Since I knew I would be giving her to another mother, I chose to remain very detached to my daughter while she was in my womb. I didn’t speak to her or rub my belly. I didn’t look at baby clothes or think about names. I centered my focus on school and work and just grinded out until it was time for her to come. I can honestly admit that I never looked back on my decision to place while I was pregnant. There were no photos taken of me during my pregnancy because I was too ashamed. I rarely left the house, and when I did, I was shocked to see that nobody noticed that I’d been gradually gaining weight. Although, there were a few instances where people did notice my pregnancy outside of my hand-selected group of individuals:

An older woman I worked with: She saw me standing outside, when the wind blew. She ran up to me and instantly grabbed my belly saying, “I thought you were sprouting a little one!” Over the last months of my pregnancy, she would consistently tried to convince me I’d be a wonderful mother, and that I didn’t have to do this.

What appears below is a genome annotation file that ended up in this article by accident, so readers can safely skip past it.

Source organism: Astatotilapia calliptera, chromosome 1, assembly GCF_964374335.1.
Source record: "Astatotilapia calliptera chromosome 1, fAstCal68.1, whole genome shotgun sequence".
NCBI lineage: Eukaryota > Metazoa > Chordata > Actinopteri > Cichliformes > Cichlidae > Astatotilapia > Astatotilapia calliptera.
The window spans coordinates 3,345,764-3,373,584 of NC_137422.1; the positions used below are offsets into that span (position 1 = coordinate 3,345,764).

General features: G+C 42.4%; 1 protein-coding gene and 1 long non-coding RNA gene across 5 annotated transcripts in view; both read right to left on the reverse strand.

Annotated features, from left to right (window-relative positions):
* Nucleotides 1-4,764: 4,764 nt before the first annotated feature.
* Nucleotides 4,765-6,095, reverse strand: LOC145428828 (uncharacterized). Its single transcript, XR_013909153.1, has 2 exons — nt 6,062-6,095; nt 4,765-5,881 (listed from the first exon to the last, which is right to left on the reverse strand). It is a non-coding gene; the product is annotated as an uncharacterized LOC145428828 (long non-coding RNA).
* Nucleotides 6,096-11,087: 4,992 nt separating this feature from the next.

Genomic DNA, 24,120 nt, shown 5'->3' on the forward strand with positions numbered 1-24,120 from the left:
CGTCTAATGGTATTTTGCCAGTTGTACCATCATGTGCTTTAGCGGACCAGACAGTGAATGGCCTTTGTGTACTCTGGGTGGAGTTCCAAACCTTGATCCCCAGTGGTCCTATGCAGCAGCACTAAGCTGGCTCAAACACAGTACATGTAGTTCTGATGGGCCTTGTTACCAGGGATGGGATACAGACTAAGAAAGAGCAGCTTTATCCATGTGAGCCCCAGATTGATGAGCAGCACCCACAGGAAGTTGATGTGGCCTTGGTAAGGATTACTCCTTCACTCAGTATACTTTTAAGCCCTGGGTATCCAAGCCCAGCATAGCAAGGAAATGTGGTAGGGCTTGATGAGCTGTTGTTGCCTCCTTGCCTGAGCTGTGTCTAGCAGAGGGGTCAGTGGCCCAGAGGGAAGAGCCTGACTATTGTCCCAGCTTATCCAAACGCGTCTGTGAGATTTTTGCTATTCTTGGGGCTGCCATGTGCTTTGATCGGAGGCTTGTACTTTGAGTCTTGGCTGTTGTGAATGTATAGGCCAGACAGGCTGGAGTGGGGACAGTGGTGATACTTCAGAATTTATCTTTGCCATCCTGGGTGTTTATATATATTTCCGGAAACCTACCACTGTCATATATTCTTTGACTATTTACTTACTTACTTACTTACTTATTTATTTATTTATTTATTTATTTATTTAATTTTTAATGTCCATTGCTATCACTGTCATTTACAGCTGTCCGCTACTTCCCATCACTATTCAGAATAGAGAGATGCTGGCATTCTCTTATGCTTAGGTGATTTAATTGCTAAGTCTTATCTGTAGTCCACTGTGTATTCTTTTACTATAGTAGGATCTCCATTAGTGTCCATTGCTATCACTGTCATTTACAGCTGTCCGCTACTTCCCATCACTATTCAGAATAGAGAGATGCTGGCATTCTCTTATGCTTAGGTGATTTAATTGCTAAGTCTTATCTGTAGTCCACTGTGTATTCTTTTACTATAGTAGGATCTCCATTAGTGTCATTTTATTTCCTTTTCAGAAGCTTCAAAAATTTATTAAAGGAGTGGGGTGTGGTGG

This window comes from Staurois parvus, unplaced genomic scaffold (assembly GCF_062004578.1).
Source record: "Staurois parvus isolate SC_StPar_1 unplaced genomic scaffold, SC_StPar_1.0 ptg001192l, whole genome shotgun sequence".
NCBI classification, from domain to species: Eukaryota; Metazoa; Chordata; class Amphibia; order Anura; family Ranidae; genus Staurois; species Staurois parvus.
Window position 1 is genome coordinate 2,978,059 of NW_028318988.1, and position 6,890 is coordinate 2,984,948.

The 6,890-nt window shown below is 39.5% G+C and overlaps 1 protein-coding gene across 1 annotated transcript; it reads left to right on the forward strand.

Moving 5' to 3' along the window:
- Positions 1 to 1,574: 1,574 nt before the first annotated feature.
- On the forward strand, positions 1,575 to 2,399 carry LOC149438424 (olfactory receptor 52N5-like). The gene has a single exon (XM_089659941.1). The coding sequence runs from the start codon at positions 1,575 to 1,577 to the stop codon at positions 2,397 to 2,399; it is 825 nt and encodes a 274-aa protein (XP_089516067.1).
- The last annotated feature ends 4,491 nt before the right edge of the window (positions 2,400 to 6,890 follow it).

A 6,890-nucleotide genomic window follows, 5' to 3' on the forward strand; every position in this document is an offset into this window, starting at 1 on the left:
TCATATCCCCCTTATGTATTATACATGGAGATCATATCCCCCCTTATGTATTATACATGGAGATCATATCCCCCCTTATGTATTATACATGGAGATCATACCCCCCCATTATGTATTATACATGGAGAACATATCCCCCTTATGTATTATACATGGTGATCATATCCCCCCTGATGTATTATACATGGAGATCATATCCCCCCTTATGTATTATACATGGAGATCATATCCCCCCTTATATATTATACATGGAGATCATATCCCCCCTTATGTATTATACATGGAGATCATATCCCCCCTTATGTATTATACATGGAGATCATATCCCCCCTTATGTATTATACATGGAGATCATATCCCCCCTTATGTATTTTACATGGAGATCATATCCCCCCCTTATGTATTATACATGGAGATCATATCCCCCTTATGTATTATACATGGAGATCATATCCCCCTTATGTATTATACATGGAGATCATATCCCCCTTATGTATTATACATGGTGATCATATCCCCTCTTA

While at work, one of my bosses, witnessed me get stuck out in the rain, only to walk in drenched, with my shirt exposing the very small bump that I did have. He later told my mom that he didn’t understand why I would want to place, but that he knew I was making a decision that I felt I needed to make. He said he felt very sorry for me. 

The hardest opinions to hear although, were those of my friends and family who never realized or were never told that I was pregnant. Unfortunately, they couldn’t be sensitive to my situation because they just did not know about it.

A close friend from high school, we met for a late night milkshake at our favorite spot growing up- where she disclosed to me how so many girls we’d gone to school with were getting pregnant. She was quite critical of how they had pretty much thrown their lives away and should’ve been on birth control or “kept their legs closed”. 

A good friend and her father, whom I had surely planned to tell, until we had dinner together one night. There was discussion of another girl in our friend group who had a child, but never seemed to be interested in caring for the baby. I recall her dad saying, “If you do the deed, you better own up to the responsibility or have an abortion so nobody else has to suffer”. I chose to keep my secret that night, because I just wasn’t sure what they would say to me. 

Even stranger’s had opinions about my pregnancy, whether they knew I was placing or not.